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View Poll Results: Would you get K&N air filter?
Yeah sure
63.27%
No thanks, cheap FRAM for me
6.48%
No thanks, genuine Toyota parts for me
23.15%
No thanks, I buy another brand of air filter (pls list what u use)
7.10%
Voters: 324. You may not vote on this poll

K&N Air filter: worth it?

 
Old 01-01-07, 08:37 AM
  #61  
Max707
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Originally Posted by UberNoob View Post
how much is the margin of error for the iron and copper count?
cause it seems like ur RX300 still has quite high in ppm when compared to the paper filter car after multiplying that by 2.23 (for 3700 miles) or 2.17 (3800 miles)

for example
K&N:
Iron: 14ppm

Paper:
Iron: 10.85ppm ~ 11.15ppm

its like the K&N took 2000 miles of life away from the engine or something in just 8247 miles
I understand you can't really just multiply that since a filter does a better filtering job the dirtier it gets.
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Old 01-01-07, 01:12 PM
  #62  
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Originally Posted by Max707 View Post
I understand you can't really just multiply that since a filter does a better filtering job the dirtier it gets.
ah true true

Originally Posted by TunedRX300 View Post
Keep in mind that for the K&N sample, Fe could be 11 to 17 ppm if reproduced. Overlapped value should be a range as well, not a single point.
UOA is a direct measurement of engine wear, metal come off the engine will finds its way into the oil. I believe you can get a particle count from ISO 5001 but engine has several exhaust valves, most of particles are puffed out of the engine. I don't know how many > 20 micron particles will cause engine x to wear y rate at z driving style, but UOA answer that.
A better step is to trend a series of samples, instead of relying on two single samples, but who has $ for that? UOA cost $20 a pop, I will be glad to take donations
ok that makes sense
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Old 01-17-07, 12:45 AM
  #63  
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Got a K&N for my RX300. Not sure about the fuel economy improvement. There seems to be a bit of additional kick in the higher rpm range. Not sure if it's actually faster. Regardless, I don't race my car. The bottom line for me though is I save some money in the long run. I don't have to buy a new filter every 10-15k miles, and if i do get the additional benefits of the fuel economy and power, then more power to me!!
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Old 01-28-07, 10:42 PM
  #64  
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hmm apparently, TRD has 2 versions of air filter for GS300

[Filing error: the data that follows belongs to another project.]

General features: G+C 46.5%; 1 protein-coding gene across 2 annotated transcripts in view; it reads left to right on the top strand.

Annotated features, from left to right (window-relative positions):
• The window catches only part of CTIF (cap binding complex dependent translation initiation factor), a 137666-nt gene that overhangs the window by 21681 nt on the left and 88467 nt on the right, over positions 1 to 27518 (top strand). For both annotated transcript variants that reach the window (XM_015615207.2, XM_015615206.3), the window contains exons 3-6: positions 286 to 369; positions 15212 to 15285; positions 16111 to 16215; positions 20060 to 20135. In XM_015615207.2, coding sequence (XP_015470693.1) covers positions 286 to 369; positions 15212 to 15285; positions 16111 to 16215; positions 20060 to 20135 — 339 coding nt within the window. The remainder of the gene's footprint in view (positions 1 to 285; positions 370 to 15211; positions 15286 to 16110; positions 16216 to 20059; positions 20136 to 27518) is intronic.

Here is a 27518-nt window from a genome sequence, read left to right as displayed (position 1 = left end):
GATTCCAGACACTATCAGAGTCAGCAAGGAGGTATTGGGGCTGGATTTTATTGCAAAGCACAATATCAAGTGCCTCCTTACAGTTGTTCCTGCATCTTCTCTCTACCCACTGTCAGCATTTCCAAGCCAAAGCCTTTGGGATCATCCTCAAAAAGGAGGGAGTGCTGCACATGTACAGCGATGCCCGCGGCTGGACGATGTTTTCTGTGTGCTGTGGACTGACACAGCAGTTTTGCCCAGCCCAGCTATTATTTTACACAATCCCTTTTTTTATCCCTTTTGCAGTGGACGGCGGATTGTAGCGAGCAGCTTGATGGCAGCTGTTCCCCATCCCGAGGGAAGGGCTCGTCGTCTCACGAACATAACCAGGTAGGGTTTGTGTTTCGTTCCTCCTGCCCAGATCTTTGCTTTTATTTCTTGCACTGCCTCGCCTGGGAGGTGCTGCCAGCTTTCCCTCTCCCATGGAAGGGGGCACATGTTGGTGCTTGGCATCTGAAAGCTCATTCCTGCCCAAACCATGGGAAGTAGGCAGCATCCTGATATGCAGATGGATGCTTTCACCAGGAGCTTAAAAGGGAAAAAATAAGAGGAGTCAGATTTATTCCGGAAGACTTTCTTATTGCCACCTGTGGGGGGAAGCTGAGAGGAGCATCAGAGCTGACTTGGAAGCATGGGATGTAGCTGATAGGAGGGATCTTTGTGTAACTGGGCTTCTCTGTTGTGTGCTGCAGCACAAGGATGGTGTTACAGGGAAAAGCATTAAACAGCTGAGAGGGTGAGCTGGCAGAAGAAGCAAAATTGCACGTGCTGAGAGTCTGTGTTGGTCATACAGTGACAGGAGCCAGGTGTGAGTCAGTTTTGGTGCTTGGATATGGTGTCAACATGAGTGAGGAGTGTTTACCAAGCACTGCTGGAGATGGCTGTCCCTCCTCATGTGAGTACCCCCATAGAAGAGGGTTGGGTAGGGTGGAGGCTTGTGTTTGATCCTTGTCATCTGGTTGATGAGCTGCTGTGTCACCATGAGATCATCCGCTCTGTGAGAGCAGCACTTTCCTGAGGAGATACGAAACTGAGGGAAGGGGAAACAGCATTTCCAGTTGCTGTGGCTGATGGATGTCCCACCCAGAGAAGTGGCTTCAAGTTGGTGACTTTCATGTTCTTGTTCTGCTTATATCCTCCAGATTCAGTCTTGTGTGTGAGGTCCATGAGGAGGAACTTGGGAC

one is japanese TRD filter
the other is north american TRD filter

i wonder how they compare to K&N
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Old 01-29-07, 01:53 PM
  #65  
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hey Ubernoob,
I saw the same thing on the lexus-parts.com website.

Anybody know if this is better than stock??
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Old 01-29-07, 02:49 PM
  #66  
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Originally Posted by Max707 View Post
...If you want more performance get a Porsche
That has to be the most mindless statement I have seen on CL yet...
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Old 01-29-07, 04:48 PM
  #67  
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Originally Posted by emoshun View Post
That has to be the most mindless statement I have seen on CL yet...
That really hurts my feelings, I think I thought about that post for at least a couple of minutes before I wrote that one. So you don't think this is a true statement, and you believe the old K&N is a real performance enhancer
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Old 01-29-07, 04:59 PM
  #68  
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Maybe I missed the sarcasm...but from what it seems, you're saying its useless to try and enhance a Lexus seeing its not a sports car, so instead of trying, we all should get Porsche's?

FYI, I purchased my SC300 for a comfy daily, not a performer, I have my Conquest for that...
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Old 01-29-07, 05:02 PM
  #69  
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Originally Posted by emoshun View Post
Maybe I missed the sarcasm...but from what it seems, you're saying its useless to try and enhance a Lexus seeing its not a sports car, so instead of trying, we all should get Porsche's?

FYI, I purchased my SC300 for a comfy daily, not a performer, I have my Conquest for that...
I had a 92 SC400 when they first came out. Even if the K&N added so HP it still would not make that car feel that fast. I think you know what I mean. I now have the LX470 and the K&N would be a real waste of time from a performance standpoint. Like racing pigs
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Old 02-18-07, 08:12 PM
  #70  
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The problem with these type of so-called performance filters is the oil. No matter how much you put on or how little you put on, there will always be an oil build up eventually on your MAF. In due time, that may result in maintenance light to come on. If you get lucky, nothing will happen. I agree with the comment on here posted earlier by someone. If it was so good, Lexus would've added the filter in here from the beginning. It's just not neccessary as the result are insignificant.